Water Contamination at Camp Lejeune

Since 1953, Marines, their families, and civilian workers who spent time at Camp Lejeune, North Carolina, shared a secret that no one discussed. People became seriously ill for no apparent reason. Pregnant women living in the base’s housing had high rates of miscarriages.

victims of water contamination at camp le jeune

Until 1982, there was no explanation. Marines and their families were not told until 1985.

Even with the removal of the toxic water and contaminants, serious illnesses continued to plague people who spent time at Camp Lejeune. Many became ill many years after they left the Marine Corps’s most celebrated installation.

Some veterans who suffered illnesses post-service did receive medical treatment from the VA, but civilian workers and military dependents did not. Those non-military residents, suffered for many years, were unable to work, and died prematurely without assistance or acknowledgment from the US government or the USMC. The Camp Lejeune Justice Act changed that in 2022.

Contamination in the Water

Beginning in 1953, dry cleaners located near the base began spilling and disposing of their cleaning chemicals by dumping them in storm drains. These chemicals leaked into the water treatment facility at Tarawa Terrace, one of the facilities that provided drinking water to base housing. The primary chemical from this source was PCE or Perchloroethylene. Upon discovery in the early 1980s, levels of PCE were found to far exceed the current EPA maximum contaminant level of 5 ppb. The Tarawa Terrace water was contaminated from November 1957 to February 1987. Wells with the highest contamination was closed in February 1985.

Additional contamination came from other sources and made its way into Hadnot Point, which also supplied drinking water to military housing. Hadnot Point’s water was contaminated by:

• Chemical spills from industrial sites around the base were not properly contained and cleaned
• Drums located in storage lots and dumps
• Leaking underground storage tanks

The continued seepage compounded the contaminant levels. Besides PCE, the water was also contaminated with volatile organic compounds, or VOC:

• Benzene, a base chemical used to make other chemicals to make plastics, resins, nylon, and synthetic fibers.
• Vinyl Chloride, manufactured to create PVC for a wide variety of plastic products
• Trichloroethylene (TCE), a metal cleaning solvent
• Benzene and toluene, chemicals found in fuel such as gasoline
• Methylene chloride, a chemical solvent used in paint removal and labs

These chemicals are all known human carcinogens in quantities far above any amounts considered “safe.” Additional information is available from The Agency for Toxic Substances and Disease Registry (ATSDR), part of the Centers for Disease Control (CDC). The website includes a section for Camp Lejeune’s water contamination, containing information including reports.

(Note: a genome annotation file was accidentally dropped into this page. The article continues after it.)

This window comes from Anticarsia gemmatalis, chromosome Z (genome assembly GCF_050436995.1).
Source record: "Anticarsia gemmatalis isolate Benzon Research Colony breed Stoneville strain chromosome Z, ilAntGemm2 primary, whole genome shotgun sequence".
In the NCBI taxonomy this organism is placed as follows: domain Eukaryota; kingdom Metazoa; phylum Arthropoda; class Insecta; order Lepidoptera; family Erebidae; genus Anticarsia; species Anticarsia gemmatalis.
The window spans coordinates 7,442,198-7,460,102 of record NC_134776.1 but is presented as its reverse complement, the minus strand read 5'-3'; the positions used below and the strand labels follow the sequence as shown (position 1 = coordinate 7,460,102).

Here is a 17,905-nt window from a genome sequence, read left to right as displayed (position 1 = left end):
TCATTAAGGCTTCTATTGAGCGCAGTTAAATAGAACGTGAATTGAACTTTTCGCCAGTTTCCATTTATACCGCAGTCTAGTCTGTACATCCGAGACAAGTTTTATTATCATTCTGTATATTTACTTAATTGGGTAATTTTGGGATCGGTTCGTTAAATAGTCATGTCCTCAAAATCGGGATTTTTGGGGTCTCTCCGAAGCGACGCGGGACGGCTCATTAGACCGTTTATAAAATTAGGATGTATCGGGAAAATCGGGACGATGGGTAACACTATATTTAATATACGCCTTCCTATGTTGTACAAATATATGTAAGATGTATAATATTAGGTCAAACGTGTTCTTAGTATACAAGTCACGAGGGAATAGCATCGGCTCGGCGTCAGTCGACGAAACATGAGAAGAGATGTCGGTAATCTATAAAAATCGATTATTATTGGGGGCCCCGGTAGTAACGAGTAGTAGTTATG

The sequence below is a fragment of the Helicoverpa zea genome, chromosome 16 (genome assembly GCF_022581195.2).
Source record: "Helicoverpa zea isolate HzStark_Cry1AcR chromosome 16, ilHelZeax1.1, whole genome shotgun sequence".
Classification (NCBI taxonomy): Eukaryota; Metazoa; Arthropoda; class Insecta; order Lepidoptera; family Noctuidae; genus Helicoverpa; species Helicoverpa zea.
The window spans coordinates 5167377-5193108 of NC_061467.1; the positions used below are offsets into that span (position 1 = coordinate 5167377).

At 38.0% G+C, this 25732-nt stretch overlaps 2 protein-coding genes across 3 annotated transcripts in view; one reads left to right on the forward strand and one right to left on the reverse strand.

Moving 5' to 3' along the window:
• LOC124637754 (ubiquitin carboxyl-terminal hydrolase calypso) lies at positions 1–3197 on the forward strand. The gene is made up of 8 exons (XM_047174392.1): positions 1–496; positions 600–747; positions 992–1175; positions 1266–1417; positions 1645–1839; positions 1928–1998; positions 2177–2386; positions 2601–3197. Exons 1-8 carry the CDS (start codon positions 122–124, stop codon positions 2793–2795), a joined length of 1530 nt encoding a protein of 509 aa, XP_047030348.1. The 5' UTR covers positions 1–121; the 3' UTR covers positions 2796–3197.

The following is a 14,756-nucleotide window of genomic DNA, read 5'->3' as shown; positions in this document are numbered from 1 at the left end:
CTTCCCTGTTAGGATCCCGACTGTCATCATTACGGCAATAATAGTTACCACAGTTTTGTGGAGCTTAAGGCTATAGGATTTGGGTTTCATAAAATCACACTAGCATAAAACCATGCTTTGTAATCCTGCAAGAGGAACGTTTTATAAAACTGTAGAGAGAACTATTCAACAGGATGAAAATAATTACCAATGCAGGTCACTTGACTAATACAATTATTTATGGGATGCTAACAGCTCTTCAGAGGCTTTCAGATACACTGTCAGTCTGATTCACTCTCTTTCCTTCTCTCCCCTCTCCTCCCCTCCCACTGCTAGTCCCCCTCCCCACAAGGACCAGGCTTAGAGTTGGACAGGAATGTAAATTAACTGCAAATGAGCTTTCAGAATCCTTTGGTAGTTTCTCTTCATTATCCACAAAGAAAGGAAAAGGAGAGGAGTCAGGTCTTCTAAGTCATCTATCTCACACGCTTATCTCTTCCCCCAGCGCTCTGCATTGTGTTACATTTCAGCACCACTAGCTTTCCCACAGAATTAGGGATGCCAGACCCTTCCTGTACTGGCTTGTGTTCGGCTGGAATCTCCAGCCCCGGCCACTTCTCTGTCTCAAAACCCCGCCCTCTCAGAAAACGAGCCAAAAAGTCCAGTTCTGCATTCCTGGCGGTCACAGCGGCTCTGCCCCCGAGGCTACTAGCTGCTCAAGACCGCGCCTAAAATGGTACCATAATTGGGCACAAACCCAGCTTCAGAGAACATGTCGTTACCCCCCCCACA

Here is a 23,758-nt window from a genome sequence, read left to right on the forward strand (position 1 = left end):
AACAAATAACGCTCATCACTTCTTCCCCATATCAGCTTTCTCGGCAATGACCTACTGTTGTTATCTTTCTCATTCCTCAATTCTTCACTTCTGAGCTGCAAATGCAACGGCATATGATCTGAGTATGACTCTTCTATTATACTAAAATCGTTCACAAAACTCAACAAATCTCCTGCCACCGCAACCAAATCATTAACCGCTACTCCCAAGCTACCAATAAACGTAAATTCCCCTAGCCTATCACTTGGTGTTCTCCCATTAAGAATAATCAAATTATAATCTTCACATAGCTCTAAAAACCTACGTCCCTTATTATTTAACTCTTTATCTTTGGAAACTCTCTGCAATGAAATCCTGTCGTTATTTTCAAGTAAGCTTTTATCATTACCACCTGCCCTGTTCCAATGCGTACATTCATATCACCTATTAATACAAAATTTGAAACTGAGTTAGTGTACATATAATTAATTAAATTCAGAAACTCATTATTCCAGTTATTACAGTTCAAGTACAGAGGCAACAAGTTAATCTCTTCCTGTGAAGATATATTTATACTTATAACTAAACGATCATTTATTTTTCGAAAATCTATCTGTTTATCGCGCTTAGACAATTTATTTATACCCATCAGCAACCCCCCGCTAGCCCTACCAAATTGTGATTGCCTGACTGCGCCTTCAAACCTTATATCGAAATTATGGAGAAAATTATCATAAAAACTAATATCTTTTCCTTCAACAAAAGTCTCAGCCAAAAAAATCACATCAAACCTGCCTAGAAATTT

Sickness From The Water

More than a million people were unknowingly exposed to these toxic chemicals. They became seriously ill both while at Camp Lejeune or after they left, sometimes many years later. The most common include:

• Autoimmune diseases, including Scleroderma
• Birth defects
• Cancers of various types
• Cardiac defects
• Cirrhosis of the liver
• Kidney problems, including end-stage renal disease
• Miscarriage and fetal deaths from exposure during pregnancy (in utero)
• Neurobehavioral effects
• Neurological effects
• Parkinson’s Disease

No one considered these illnesses and diseases attributable to the water contamination at the time. It wasn’t until many years later that the connection was made, and the VA began to recognize them as presumptive conditions.

Camp Lejeune Claim? Contact The Herren Law Firm Today

For more than 30 years, the Herren Law Firm has helped veterans and other disabled people with their benefit claims and appeals. We have extensive experience dealing with governmental agencies and the claims that are filed with them.

TIME SENSITIVE:  If you or someone you know was at Camp Lejeune during this period (between August 1, 1953, and December 31, 1987) and later developed a serious illness, you may be able to file a lawsuit to receive compensation. This is different from a claim for disability against the VA and is not limited to active-duty military and veterans. Eligibility extends to civilian workers and dependents of the military – those who were exposed to this water contamination.

The deadline for filing a lawsuit is within two years from when the Camp Lejeune Justice Act was approved in August of 2022, so it’s vital to start your claim immediately with Camp Lejeune Water Contamination attorney, William Herren. At Herren Law, we are prepared to help you file a claim.

We’ve helped over 4,000 people, and we can help you as well. Contact us today by calling (713) 682-8194 or using our online contact form our consultation is free, and you won’t owe us a fee until we win your case.

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